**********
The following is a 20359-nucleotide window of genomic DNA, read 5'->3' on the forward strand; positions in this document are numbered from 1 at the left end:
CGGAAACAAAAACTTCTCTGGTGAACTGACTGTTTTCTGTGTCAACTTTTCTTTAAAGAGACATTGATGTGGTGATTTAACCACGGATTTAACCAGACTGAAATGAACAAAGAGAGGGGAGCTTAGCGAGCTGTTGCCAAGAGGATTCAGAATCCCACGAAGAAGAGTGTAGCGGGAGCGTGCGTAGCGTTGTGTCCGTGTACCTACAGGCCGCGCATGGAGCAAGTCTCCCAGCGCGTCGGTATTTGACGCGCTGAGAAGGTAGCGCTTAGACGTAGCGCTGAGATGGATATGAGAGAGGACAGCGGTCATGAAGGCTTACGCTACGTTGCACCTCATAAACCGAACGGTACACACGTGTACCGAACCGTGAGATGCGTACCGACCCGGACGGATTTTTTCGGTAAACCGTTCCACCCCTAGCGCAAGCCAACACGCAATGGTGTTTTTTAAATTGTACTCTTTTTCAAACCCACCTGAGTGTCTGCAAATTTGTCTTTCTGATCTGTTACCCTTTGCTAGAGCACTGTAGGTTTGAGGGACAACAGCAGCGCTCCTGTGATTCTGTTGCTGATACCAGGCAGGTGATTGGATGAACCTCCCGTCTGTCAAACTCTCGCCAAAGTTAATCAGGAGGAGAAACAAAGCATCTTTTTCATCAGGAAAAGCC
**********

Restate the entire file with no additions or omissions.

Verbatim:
The following is a 20359-nucleotide window of genomic DNA, read 5'->3' on the forward strand; positions in this document are numbered from 1 at the left end:
CGGAAACAAAAACTTCTCTGGTGAACTGACTGTTTTCTGTGTCAACTTTTCTTTAAAGAGACATTGATGTGGTGATTTAACCACGGATTTAACCAGACTGAAATGAACAAAGAGAGGGGAGCTTAGCGAGCTGTTGCCAAGAGGATTCAGAATCCCACGAAGAAGAGTGTAGCGGGAGCGTGCGTAGCGTTGTGTCCGTGTACCTACAGGCCGCGCATGGAGCAAGTCTCCCAGCGCGTCGGTATTTGACGCGCTGAGAAGGTAGCGCTTAGACGTAGCGCTGAGATGGATATGAGAGAGGACAGCGGTCATGAAGGCTTACGCTACGTTGCACCTCATAAACCGAACGGTACACACGTGTACCGAACCGTGAGATGCGTACCGACCCGGACGGATTTTTTCGGTAAACCGTTCCACCCCTAGCGCAAGCCAACACGCAATGGTGTTTTTTAAATTGTACTCTTTTTCAAACCCACCTGAGTGTCTGCAAATTTGTCTTTCTGATCTGTTACCCTTTGCTAGAGCACTGTAGGTTTGAGGGACAACAGCAGCGCTCCTGTGATTCTGTTGCTGATACCAGGCAGGTGATTGGATGAACCTCCCGTCTGTCAAACTCTCGCCAAAGTTAATCAGGAGGAGAAACAAAGCATCTTTTTCATCAGGAAAAGCC